In the first debate between dueling members of the Board of Supervisors vying for a state Assembly seat this year, voters will be looking to see how David Campos and David Chiu distinguish themselves.
But there’s more going on than just winning over voters. Also at stake is the endorsement of the San Francisco Young Democrats, the political group hosting the debate. Immediately following the candidate showdown, its members will vote on which candidate to endorse for the Assembly District 17 seat.
That’s important since the club also has 12 voting representatives in the Democratic Party’s pre-convention in Burlingame next month. There are 97 voting representatives made up of other official clubs, but the Young Democrats have the most of any single group, according to Walt Donner, the club’s internal vice president.
“Our endorsement is pretty crucial to the California Democratic Party endorsement,” Donner said. He noted that the Harvey Milk LGBT Democratic Club has 11 voting representatives and has endorsed Campos.
An endorsement means the group’s representatives all vote for that candidate. Otherwise they vote with their conscience. If the candidate picks up 70 percent next month, then they pretty much secure the state Democratic Party endorsement outright.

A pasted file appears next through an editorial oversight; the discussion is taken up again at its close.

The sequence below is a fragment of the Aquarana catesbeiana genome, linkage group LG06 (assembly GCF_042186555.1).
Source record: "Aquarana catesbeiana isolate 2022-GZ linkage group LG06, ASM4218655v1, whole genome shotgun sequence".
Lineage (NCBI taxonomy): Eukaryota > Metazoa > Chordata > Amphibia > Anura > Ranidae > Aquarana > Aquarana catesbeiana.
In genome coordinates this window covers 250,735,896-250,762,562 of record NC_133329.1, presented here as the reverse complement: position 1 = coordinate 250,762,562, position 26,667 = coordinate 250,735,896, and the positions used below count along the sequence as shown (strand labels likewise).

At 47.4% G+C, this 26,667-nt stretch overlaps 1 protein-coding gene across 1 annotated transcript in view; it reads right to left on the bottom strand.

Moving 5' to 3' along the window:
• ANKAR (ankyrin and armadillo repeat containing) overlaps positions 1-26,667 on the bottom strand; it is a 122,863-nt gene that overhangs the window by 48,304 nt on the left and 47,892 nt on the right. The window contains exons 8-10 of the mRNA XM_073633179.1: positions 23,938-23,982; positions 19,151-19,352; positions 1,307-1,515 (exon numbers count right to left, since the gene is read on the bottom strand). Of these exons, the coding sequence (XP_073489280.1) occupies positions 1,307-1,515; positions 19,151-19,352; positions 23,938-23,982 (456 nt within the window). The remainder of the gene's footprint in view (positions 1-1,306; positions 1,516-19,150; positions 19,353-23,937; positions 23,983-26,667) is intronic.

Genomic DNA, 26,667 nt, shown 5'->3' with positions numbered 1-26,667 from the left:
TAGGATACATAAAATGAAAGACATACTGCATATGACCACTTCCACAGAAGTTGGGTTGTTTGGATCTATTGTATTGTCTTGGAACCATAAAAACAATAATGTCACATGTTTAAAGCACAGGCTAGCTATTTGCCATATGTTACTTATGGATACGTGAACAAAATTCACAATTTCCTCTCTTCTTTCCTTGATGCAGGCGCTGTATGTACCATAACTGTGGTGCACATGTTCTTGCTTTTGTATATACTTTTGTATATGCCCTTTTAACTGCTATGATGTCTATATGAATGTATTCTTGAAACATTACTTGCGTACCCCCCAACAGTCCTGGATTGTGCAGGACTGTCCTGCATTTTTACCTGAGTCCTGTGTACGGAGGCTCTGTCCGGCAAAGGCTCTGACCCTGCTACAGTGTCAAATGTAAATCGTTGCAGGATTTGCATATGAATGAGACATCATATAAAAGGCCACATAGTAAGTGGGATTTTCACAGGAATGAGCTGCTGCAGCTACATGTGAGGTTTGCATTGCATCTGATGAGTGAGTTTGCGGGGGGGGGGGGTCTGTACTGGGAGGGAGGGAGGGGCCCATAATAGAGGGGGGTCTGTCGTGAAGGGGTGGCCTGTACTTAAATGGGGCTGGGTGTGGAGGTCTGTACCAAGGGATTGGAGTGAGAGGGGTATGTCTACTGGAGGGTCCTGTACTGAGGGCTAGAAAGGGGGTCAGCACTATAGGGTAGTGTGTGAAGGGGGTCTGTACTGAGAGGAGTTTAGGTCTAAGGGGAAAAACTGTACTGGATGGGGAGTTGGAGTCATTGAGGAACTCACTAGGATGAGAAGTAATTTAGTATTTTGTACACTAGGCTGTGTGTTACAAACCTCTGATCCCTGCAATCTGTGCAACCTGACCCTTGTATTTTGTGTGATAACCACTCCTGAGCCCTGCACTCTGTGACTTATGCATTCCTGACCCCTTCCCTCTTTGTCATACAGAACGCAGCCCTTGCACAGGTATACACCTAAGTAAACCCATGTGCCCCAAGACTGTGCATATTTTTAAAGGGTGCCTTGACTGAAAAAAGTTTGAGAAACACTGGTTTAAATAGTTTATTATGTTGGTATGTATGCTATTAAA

It’s mostly the kind of stuff political insiders worry about. Meanwhile, the voters at large are excited for the debate, according to club members who expect the 235-seat auditorium at the Main Library to be filled. Donner said candidates will focus on issues impacting their member demographic — those ages 35 and under — such as affordability, soaring rents and the cost of education. Donner said club members will be looking “to see how [the candidates] distinguish themselves between each other. They vote very similarly at the Board of Supervisors.”
Chiu’s campaign manager, Nicole Derse, acknowledged Chiu’s voting record is about “98 percent” the same as his challenger, but said Chiu is a leader who brings disparate sides together to achieve results. Chiu, she said, has a record of “delivering on the issues and not just talking about them,” an apparent criticism of Campos.
As president of the board for his three consecutive two-year terms, Chiu is in a position to set the legislative body’s political agenda.
On the other hand, Campos, whose base is the more left-leaning progressives that are a minority on the board, is often on the losing end of more controversial policy debates.
“There are some very real differences between us,” Campos said, declining to elaborate. He did, however, label Chiu as the candidate of developers and big business.
As for the contest, Campos said, “It’s a pretty close race.”
NOTE: The debate will take place at 6 p.m. Thursday at the Main Library.